Then my eyes met the gift itself.

Tregothnan

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Colluding with a Kullad

Roughly a month ago, I received a package invoice in my business e-mail . . . and I wasn’t expecting one.

I get tea deliveries fairly frequently, but I clearly remember putting an unspoken moratorium on review samples. And I hadn’t bought anything. So, naturally, I was puzzled. The invoice was for no money, and a package was being sent my way from Joseph Wesley Tea. I had no problem with this development; JWT was awesomesauce incarnate. But I did want some clarification. So, I messaged to good ol’ Joe.

He confirmed that, indeed, a package was meant to be sent for me, and that it was a new item they were playing around with. A masala chai (spiced tea) kit, of sorts. It was a tin of JWT’s No. 2 Assam . . . and a traditional clay taster cup called a kullad. I’d never heard of it. The name sounded vaguely Klingon to me.

Image mooched from Joseph Wesley Tea's blog

Image mooched from Joseph Wesley Tea’s blog

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The T Project Grand Opening

The T Project Grand Opening – Teashop Adventure Week

Several months ago, I stopped through Northeast Portland to stay a spell at Tea Bar. And it was . . . crowded. As a self-professed introvert, I don’t do well in crowds. If I’m with peers, I mind them less. But if alone, crowds feel suffocating. While I was happy that Tea Bar was doing well, the sheer volume beautiful twentysomethings enjoying their lattes was panic-inducing to my olden heart. My plan was to grab my usual Lapsang Latte and go.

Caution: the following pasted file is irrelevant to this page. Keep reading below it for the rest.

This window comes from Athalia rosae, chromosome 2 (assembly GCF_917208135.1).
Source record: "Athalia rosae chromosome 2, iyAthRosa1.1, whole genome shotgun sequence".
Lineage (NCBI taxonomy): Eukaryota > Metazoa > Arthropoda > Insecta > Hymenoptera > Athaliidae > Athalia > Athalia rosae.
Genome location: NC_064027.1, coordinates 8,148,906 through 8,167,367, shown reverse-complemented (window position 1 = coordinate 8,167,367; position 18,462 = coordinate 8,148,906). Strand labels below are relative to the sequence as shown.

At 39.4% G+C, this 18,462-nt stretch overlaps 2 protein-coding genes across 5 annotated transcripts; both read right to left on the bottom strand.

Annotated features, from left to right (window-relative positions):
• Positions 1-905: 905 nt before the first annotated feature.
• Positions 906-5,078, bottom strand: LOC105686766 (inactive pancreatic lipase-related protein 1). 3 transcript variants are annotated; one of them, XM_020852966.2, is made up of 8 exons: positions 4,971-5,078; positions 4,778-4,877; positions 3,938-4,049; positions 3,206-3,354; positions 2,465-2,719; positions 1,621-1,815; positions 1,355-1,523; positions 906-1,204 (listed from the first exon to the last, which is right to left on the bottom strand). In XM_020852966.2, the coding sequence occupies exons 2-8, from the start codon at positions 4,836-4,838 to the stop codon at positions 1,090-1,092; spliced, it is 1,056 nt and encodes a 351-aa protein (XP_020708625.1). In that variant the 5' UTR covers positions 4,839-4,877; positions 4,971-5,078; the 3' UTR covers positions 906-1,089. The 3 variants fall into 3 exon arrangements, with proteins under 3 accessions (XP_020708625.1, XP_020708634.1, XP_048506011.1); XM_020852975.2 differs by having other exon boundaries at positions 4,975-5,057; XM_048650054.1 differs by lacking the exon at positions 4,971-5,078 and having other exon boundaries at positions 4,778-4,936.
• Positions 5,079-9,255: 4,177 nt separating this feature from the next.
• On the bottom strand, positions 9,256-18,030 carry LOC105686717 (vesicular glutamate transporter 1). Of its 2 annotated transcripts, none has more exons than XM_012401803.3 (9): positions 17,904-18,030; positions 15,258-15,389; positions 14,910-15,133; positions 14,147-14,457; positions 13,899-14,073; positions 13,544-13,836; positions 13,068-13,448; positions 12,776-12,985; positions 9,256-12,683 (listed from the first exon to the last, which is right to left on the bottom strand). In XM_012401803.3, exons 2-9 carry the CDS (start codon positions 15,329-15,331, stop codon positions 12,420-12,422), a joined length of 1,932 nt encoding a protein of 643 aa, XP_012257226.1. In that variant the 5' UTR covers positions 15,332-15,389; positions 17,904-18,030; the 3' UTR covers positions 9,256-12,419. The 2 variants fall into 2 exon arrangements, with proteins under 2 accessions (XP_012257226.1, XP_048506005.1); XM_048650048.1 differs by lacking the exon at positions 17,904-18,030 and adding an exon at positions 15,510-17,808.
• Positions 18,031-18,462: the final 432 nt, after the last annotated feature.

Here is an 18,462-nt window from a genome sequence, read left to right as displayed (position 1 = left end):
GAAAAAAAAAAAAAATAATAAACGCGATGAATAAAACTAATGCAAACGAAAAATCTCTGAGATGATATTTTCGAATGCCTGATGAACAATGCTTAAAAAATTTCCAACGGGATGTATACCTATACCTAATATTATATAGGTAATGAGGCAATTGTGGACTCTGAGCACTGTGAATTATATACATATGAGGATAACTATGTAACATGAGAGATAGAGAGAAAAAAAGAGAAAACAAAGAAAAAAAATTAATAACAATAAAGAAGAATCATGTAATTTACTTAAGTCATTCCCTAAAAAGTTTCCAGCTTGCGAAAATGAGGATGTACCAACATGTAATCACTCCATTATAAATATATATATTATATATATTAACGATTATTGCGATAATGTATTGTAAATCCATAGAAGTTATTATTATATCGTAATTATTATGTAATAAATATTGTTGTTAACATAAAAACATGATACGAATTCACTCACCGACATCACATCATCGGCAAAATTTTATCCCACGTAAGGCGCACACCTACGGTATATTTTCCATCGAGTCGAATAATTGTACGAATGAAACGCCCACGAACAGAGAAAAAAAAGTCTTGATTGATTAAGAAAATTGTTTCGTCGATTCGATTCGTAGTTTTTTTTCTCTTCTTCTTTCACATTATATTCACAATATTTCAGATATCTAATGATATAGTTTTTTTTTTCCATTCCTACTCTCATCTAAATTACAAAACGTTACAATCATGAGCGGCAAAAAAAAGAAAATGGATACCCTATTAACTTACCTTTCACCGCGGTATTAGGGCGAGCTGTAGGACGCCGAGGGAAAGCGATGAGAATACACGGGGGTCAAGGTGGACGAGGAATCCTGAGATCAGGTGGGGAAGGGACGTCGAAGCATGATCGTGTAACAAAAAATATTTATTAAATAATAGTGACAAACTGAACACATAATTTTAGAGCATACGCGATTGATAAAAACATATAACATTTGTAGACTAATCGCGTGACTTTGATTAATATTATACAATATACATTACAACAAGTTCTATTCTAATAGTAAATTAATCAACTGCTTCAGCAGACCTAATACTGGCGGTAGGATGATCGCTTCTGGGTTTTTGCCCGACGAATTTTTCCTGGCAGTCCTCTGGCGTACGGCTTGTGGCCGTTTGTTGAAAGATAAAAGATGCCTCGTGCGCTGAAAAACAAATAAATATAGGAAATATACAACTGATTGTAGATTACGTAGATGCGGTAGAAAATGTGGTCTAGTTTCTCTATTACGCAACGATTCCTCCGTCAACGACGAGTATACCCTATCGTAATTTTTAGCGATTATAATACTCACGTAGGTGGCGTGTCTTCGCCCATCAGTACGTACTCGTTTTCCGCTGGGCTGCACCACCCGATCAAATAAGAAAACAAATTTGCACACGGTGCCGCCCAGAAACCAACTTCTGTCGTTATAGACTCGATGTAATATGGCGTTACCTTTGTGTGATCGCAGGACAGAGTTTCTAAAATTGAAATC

Then, toward the back, I saw a familiar face – Mizuba Tea’s Lauren Purvis was conversing with someone. Someone I knew! I thought. And I bee-lined for them . . . totally not thinking that I was interrupting a professional conversation . . . which I was.

The woman Lauren was speaking with was Teri Gelber, a soon-to-be teashop owner.

Image mooched from tprojectshop.com

Image mooched from tprojectshop.com

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A Saturday Evening with Friday Afternoon

It was a Saturday, as the title suggests. Saturday, March 21, to be precise. It was a really shitty Saturday, in other words.

The work shift was going frustratingly poorly. My student loan sharks announced they were tripling my monthly payment. And finally . . . a panic attack was looming. Not sure how that got there.

Amidst the chaos, I received a text from Misty Peak Teas’ Nick, informing me that there was a package waiting for me at Tea Bar. I kind of knew what it was, but it gave me something to look forward to. After the work shift, I made the trip out to NE Portland, sat myself at the bar like a regular, and ordered a Lapsang latte. My usual.

The barista handed off said Misty Peak mystery package. It was a giant bag of sheng pu-erh. That created an instant “happy”.

Misty Peak Teas